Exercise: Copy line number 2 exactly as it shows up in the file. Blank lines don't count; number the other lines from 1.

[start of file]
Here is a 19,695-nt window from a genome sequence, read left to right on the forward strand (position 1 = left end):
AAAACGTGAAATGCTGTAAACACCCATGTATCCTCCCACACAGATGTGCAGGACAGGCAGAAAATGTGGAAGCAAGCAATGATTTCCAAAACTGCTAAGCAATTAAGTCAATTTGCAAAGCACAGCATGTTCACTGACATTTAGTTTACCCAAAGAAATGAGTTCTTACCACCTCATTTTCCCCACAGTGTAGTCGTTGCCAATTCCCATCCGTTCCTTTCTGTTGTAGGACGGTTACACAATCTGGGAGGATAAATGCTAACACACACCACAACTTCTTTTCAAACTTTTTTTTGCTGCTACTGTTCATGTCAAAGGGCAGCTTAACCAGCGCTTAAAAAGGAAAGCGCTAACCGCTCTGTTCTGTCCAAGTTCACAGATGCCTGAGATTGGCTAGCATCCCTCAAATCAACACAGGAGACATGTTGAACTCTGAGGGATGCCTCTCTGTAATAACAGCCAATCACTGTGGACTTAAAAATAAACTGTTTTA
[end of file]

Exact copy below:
AAAACGTGAAATGCTGTAAACACCCATGTATCCTCCCACACAGATGTGCAGGACAGGCAGAAAATGTGGAAGCAAGCAATGATTTCCAAAACTGCTAAGCAATTAAGTCAATTTGCAAAGCACAGCATGTTCACTGACATTTAGTTTACCCAAAGAAATGAGTTCTTACCACCTCATTTTCCCCACAGTGTAGTCGTTGCCAATTCCCATCCGTTCCTTTCTGTTGTAGGACGGTTACACAATCTGGGAGGATAAATGCTAACACACACCACAACTTCTTTTCAAACTTTTTTTTGCTGCTACTGTTCATGTCAAAGGGCAGCTTAACCAGCGCTTAAAAAGGAAAGCGCTAACCGCTCTGTTCTGTCCAAGTTCACAGATGCCTGAGATTGGCTAGCATCCCTCAAATCAACACAGGAGACATGTTGAACTCTGAGGGATGCCTCTCTGTAATAACAGCCAATCACTGTGGACTTAAAAATAAACTGTTTTA